One of the most common questions that we at Accident Advice Helpline encounter is, what happens if more than one person is at fault in an accident and how does it affect your claim for compensation?
Part of the service with Accident Advice Helpline is ensuring that the claim process is as straightforward and transparent as possible. That’s why we publish these handy blog articles, to help clarify certain aspects surrounding the claim process.
Road traffic accident
In order to illustrate what we mean, we’ll be using the example of a road traffic accident. If an accident were to occur as the result of two other vehicles and your vehicle also became involved, then who is to blame? And who should you seek a claim for compensation from?
In such circumstances, a court will normally apportion blame to who was at fault in the crash and this will then be expressed as a percentage. For example if this were to be split 60/40, one party would be liable for 60% of any damages sought, whereas the other party who was found to be less at fault will be liable for 40% of damages sought.
What happens if one party fails to pay?
As part of the common law system, you can pursue your claim for compensation in full from either party that was at fault. It is then a matter for this party to recover their costs from the other party. This is to ensure that someone who has suffered a wrong is not unfairly disadvantaged by the financial circumstances of a particular defendant in a claim for compensation.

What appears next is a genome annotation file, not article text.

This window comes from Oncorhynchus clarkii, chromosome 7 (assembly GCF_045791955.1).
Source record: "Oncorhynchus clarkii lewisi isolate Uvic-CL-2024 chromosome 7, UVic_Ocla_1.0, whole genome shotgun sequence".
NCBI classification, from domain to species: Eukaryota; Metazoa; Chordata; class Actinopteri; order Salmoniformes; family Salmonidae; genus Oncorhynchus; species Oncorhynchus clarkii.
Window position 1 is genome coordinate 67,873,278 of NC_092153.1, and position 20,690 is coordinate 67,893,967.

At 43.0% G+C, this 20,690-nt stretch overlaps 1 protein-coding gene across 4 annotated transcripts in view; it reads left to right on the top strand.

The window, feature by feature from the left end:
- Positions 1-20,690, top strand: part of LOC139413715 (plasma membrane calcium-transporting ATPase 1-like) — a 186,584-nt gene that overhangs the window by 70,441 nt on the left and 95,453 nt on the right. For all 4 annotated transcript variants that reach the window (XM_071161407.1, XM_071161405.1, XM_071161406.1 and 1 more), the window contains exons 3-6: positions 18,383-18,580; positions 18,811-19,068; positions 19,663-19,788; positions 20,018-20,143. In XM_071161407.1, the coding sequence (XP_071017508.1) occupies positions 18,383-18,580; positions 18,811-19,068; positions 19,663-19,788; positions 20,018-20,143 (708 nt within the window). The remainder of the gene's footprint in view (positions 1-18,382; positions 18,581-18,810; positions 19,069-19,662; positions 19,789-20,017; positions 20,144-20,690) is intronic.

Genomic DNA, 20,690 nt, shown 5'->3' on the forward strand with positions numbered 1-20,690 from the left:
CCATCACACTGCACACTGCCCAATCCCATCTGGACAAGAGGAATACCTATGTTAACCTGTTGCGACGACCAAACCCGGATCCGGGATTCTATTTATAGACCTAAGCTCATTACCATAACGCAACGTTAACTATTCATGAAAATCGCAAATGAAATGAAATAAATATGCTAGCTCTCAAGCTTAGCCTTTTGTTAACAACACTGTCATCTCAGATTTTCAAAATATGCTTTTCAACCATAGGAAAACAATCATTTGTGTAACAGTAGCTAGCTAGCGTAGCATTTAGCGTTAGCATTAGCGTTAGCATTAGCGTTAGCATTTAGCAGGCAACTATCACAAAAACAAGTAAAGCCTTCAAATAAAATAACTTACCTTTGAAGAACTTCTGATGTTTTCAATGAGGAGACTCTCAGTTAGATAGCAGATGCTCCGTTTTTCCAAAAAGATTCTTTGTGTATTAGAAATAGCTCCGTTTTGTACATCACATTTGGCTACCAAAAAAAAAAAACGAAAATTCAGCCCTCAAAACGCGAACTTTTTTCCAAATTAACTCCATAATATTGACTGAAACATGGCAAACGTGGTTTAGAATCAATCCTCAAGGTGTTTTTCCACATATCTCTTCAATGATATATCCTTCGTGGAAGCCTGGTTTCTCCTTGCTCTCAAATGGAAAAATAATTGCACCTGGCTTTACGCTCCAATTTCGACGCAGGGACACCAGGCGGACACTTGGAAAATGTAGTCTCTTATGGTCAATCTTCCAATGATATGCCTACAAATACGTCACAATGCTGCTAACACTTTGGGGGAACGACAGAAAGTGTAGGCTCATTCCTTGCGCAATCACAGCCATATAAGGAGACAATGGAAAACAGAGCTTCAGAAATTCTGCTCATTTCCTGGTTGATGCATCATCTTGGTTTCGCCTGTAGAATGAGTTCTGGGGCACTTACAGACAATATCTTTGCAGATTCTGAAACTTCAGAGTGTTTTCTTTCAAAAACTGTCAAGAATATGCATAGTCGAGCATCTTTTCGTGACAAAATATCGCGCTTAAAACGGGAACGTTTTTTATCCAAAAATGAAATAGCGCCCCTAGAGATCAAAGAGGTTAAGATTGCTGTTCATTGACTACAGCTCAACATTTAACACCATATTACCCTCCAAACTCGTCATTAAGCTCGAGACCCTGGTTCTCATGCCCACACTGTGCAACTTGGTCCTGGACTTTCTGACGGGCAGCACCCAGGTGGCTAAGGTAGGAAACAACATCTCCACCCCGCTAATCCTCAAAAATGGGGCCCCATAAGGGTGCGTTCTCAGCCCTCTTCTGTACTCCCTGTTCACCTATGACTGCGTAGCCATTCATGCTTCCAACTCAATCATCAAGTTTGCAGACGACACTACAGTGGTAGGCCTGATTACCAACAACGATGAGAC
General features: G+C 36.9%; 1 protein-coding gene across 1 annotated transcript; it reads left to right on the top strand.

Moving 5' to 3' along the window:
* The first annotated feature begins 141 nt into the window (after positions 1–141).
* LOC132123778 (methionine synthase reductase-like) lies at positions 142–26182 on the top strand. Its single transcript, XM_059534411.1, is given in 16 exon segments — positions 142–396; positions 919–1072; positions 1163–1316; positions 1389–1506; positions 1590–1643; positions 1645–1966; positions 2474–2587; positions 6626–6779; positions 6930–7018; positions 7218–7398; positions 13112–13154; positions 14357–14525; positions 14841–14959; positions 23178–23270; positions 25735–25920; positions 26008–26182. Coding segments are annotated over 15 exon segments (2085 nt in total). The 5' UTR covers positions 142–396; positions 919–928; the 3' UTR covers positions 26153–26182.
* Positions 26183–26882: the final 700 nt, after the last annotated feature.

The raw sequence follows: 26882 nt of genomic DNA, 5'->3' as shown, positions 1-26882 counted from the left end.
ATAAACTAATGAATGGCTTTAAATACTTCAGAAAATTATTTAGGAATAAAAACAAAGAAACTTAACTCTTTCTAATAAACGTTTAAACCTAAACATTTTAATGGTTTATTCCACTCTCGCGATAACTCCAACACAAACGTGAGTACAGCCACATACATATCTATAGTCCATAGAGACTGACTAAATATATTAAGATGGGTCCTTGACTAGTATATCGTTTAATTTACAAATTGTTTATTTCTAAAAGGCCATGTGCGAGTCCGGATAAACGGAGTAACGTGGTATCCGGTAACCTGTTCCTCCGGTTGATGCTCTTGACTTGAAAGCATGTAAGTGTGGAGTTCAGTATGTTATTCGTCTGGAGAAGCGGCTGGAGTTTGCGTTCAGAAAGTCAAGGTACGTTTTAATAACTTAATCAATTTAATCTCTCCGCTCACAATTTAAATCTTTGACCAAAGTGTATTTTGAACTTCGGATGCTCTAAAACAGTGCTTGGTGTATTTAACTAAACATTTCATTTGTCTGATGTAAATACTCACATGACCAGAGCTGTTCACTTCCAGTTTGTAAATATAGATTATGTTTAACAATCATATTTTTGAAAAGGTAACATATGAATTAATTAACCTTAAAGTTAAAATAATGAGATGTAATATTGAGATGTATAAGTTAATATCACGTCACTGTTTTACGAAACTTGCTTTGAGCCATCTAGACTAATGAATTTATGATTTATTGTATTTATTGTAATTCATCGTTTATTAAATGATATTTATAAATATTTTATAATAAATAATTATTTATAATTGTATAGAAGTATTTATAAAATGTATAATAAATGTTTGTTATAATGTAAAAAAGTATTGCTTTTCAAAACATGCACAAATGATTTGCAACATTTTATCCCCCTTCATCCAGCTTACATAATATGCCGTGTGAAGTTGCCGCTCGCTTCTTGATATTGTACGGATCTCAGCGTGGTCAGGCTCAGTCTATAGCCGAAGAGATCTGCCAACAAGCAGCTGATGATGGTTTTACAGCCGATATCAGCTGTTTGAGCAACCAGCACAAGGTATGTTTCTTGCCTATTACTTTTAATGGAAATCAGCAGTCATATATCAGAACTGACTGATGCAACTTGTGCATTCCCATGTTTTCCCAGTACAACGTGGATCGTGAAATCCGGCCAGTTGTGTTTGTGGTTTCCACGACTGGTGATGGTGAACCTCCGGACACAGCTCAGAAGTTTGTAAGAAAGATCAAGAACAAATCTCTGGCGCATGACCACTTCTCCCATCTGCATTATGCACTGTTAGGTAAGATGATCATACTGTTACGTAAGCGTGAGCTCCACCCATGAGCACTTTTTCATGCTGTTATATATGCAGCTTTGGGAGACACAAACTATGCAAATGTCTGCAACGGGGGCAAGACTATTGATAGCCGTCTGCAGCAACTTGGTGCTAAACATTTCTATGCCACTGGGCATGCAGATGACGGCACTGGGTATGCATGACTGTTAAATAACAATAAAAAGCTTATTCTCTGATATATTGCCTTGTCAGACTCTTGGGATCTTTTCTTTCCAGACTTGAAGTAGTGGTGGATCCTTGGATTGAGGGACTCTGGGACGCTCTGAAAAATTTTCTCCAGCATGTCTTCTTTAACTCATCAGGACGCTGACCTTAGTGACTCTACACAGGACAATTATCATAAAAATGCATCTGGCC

Have you been injured and it wasn’t your fault?
If you’ve been injured in a road traffic collision within the last three years and it wasn’t your fault, you could be entitled to make a claim for compensation.
Contact Accident Advice Helpline today on 0800 689 0500 for more information. All of our claims are made on 100 per cent no-win no-fee*, so you won’t be out of pocket in the event that your claim for compensation is unsuccessful.
Date Published: April 27, 2015
Author: Accident Advice